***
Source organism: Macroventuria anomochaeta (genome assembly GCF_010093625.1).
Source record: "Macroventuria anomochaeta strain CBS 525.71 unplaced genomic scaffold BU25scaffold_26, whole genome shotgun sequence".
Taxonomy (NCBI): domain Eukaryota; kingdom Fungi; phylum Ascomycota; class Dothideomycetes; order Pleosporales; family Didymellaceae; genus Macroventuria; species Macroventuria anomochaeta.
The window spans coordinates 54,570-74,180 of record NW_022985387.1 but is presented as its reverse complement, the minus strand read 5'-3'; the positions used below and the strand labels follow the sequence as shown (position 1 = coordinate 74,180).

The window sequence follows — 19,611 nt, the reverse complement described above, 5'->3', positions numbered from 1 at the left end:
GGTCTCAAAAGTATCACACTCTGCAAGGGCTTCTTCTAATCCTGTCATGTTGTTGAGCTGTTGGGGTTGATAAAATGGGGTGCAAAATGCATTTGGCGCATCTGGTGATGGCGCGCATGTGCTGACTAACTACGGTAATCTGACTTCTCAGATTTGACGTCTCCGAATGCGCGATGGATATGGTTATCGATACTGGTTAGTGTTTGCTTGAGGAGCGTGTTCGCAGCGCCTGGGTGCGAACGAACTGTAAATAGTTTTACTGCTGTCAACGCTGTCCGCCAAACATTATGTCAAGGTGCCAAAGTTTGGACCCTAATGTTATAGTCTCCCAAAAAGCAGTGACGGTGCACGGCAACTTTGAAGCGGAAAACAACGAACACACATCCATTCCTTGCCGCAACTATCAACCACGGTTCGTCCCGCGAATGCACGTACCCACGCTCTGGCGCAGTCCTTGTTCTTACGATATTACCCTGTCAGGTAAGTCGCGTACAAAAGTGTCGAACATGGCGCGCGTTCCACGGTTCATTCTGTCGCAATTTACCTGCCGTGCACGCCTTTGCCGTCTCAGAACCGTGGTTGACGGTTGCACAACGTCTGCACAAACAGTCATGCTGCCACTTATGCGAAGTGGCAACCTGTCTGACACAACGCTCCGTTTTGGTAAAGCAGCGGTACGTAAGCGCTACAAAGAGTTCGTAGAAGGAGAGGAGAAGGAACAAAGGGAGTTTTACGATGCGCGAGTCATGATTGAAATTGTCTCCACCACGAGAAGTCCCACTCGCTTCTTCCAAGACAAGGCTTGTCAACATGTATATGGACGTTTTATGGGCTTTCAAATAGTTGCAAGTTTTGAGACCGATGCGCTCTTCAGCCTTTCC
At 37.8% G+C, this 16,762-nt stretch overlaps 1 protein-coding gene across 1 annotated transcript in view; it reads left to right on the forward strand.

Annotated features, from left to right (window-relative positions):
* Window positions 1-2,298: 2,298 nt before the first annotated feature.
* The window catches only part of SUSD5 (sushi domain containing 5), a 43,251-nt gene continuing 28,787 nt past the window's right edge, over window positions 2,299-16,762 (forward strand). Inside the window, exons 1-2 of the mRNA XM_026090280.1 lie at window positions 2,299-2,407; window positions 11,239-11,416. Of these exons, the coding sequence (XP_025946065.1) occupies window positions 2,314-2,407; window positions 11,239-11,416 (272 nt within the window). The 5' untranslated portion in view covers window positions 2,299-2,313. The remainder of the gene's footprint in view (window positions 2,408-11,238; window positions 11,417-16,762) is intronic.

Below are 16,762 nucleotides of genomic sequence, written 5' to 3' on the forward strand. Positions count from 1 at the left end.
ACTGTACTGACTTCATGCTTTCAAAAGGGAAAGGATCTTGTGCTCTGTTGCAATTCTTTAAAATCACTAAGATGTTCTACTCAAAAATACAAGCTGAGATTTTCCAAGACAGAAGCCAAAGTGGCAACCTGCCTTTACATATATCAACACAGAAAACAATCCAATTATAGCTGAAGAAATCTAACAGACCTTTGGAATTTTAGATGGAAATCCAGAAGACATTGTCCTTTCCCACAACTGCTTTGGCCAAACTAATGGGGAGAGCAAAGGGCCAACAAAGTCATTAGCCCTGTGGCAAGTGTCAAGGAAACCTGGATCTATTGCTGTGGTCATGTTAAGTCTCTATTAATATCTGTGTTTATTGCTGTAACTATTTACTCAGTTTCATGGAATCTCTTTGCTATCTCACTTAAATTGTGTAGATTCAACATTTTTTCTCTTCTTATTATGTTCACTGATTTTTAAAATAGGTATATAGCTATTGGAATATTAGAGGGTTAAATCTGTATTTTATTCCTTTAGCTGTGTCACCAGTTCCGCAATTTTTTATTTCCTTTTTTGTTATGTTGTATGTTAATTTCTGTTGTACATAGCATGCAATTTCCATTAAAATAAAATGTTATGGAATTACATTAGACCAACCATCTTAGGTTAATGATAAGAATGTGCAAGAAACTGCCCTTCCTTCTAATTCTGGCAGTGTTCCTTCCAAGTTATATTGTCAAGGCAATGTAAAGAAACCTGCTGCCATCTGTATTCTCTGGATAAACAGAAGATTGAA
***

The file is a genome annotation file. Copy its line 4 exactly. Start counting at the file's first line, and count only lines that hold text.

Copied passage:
The window spans coordinates 54,570-74,180 of record NW_022985387.1 but is presented as its reverse complement, the minus strand read 5'-3'; the positions used below and the strand labels follow the sequence as shown (position 1 = coordinate 74,180).